Home > Report and recommendations of the NYSBA task force on attorney well-being. This is us: from striving alone to thriving together.

NYSBA Task Force on Attorney Well-Being. (2021) Report and recommendations of the NYSBA task force on attorney well-being. This is us: from striving alone to thriving together. New York: New York State Bar Association.

PDF (Report and recommendations of the NYSBA task force on attorney well-being.)

While the law is not the only profession where a person can make a difference, it is the only profession dedicated to righting wrongs, ensuring fairness and endeavoring to ensure that all people be treated equally. Lawyers are unique in that our work is essential to a free and fair society. Of that, we justly are proud. Yet, for all the positive aspects of law practice, there is a dark side. Lawyers are more vulnerable to stress, depression, anxiety and substance abuse than nearly any other profession. There are myriad reasons why. Some believe that the traits that make for effective lawyering – perfectionism and detail-orientation, when combined with legal training in anticipatory anxiety and a deep sense of responsibility – can cause a perfect storm. And once lawyers are inside the storm, they confront a help-resistant profession which prizes helping others but never seeking help for themselves and an inability to admit vulnerability – a trait universally perceived as a sign of weakness. We resist being the one needing answers and help; preferring to offer advice and provide solutions.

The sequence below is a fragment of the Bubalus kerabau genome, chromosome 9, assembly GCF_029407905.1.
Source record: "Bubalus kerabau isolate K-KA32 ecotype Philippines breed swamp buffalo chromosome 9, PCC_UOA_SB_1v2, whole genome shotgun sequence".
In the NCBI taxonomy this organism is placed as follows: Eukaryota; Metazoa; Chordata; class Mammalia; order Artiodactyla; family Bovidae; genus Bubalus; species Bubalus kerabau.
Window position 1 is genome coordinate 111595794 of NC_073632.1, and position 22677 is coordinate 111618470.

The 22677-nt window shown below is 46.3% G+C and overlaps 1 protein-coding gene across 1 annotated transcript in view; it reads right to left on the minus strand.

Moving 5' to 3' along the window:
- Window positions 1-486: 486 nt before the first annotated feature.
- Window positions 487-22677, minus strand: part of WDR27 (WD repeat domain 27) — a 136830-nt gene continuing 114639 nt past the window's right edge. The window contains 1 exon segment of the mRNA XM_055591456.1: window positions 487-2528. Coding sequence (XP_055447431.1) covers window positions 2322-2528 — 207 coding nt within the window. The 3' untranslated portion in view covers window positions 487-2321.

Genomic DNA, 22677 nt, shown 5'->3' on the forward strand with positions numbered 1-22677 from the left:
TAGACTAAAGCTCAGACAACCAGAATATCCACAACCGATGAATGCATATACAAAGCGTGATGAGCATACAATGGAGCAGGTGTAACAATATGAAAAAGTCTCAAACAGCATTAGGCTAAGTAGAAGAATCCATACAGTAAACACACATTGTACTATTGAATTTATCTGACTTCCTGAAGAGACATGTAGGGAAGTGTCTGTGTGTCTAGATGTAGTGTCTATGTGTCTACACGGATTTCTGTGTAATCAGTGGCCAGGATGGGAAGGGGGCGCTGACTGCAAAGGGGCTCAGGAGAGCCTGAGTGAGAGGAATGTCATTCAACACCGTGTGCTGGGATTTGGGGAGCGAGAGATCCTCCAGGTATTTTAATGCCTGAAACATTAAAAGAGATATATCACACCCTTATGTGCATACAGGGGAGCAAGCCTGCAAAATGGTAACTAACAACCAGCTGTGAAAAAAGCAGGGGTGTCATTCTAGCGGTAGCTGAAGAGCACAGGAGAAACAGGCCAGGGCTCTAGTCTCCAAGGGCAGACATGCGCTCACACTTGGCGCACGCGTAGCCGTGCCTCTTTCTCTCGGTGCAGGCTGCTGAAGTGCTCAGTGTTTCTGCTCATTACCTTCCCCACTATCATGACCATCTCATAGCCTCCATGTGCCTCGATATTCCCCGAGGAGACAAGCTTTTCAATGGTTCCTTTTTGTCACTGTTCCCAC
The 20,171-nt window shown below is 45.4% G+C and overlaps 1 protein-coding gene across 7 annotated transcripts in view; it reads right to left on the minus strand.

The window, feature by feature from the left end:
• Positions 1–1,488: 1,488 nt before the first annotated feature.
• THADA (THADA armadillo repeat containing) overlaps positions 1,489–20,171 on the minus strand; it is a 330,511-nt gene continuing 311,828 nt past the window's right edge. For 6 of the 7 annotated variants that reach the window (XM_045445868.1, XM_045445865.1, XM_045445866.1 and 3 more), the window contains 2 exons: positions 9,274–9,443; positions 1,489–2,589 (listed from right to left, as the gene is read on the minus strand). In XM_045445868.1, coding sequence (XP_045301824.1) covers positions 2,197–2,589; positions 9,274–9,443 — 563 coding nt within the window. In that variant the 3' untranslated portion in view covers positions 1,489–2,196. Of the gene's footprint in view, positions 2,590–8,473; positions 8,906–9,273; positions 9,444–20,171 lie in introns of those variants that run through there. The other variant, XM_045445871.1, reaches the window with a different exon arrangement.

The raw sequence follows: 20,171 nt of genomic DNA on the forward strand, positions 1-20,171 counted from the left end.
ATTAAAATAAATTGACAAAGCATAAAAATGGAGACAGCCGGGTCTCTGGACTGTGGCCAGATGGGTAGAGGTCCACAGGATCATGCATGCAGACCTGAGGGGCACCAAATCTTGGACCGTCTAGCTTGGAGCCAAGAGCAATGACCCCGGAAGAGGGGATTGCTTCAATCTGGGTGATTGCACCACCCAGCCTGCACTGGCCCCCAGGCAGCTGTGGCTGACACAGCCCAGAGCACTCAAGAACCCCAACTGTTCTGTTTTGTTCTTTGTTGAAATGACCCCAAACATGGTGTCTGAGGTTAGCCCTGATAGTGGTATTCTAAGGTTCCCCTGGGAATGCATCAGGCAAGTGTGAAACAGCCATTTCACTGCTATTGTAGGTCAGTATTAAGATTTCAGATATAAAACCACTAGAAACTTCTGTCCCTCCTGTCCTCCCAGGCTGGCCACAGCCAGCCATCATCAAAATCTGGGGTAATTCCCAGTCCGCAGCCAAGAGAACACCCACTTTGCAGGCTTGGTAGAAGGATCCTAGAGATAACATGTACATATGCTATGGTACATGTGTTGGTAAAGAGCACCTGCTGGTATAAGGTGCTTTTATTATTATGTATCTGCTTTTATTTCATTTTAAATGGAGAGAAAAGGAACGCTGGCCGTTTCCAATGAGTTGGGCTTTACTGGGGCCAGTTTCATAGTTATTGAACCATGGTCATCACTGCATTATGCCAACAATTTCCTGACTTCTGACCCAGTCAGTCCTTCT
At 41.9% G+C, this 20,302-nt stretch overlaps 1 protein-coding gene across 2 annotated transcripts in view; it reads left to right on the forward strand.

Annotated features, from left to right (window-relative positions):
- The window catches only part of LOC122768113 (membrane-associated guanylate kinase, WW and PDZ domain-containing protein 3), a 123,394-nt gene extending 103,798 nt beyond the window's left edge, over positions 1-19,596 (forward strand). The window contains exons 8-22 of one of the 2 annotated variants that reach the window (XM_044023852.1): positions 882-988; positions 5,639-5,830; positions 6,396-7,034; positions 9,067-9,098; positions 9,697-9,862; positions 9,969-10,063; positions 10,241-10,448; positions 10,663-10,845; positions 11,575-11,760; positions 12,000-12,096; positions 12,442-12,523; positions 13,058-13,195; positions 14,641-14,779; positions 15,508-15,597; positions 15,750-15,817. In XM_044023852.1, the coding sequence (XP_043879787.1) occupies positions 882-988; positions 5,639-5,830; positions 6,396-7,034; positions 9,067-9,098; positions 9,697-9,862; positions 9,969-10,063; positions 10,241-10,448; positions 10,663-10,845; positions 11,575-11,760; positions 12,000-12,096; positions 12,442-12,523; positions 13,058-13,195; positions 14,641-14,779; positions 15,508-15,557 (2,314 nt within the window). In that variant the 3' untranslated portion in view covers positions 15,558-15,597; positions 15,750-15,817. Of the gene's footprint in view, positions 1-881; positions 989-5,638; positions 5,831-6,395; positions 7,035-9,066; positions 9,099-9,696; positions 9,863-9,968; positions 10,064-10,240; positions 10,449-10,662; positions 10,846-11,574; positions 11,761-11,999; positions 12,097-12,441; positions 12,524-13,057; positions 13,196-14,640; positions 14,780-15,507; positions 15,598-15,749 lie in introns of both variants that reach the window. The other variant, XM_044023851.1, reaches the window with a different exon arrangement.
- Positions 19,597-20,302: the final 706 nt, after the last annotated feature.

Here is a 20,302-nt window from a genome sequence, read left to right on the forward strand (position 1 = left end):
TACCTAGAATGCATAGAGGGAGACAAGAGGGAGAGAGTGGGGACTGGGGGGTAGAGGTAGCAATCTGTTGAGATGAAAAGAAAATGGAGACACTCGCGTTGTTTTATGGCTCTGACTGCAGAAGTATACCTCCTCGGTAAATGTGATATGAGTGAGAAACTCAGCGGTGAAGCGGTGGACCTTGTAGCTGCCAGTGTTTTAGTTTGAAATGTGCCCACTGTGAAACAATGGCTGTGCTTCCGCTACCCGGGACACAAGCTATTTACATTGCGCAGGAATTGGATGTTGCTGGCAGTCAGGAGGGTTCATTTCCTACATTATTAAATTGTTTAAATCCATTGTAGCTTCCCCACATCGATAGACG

Our profession has rightly been termed “help-resistant,” a trait deeply embedded in the culture of law. Renowned as much for its fast pace as for its resistance to change, it took the rapid onset of a global pandemic and a resultant “world on pause” for lawyers to slow to a pace necessary to see, feel and grapple with the magnitude of our community’s well-being crisis which was both highlighted and exacerbated by more than a year of COVID-19 and its effects. 

Law schools across the country recognize that their law students and graduates need resources and services to enrich their well-being and help them through the difficulties of life and have initiated wellness programming and initiatives to encourage well-being in law school. Several surveys have been conducted and reports have been issued related to well-being in law school, including studies by the ABA and law school faculty and administrators in 2004, 2014, 2016 and 2017. These studies provide valuable data and information that highlights the following barriers to well-being faced by law students: (1) mental health issues, including depression and anxiety; (2) alcohol; and (3) drug use. 

Our Task Force mission was to address the well-being crisis in our profession. Little did we know we would be called upon to do so in an ongoing global pandemic. Yet, in this time of worldwide suffering, we found more opportunity than we could have ever imagined – to learn about and to make recommendations for real, impactful change in our legal community. All stakeholders now realize attorney well-being is vital – to our own success and to our viability as a profession, one which is built on society’s trust and faith in the rule of law. We, as lawyers and colleagues, must ensure our own health and well-being, and the creation of a culture that supports our colleagues. For ourselves and for those whom we serve, it is a moral and ethical imperative as well as the fiscally prudent thing to do. Change is upon us, and we are optimistic.

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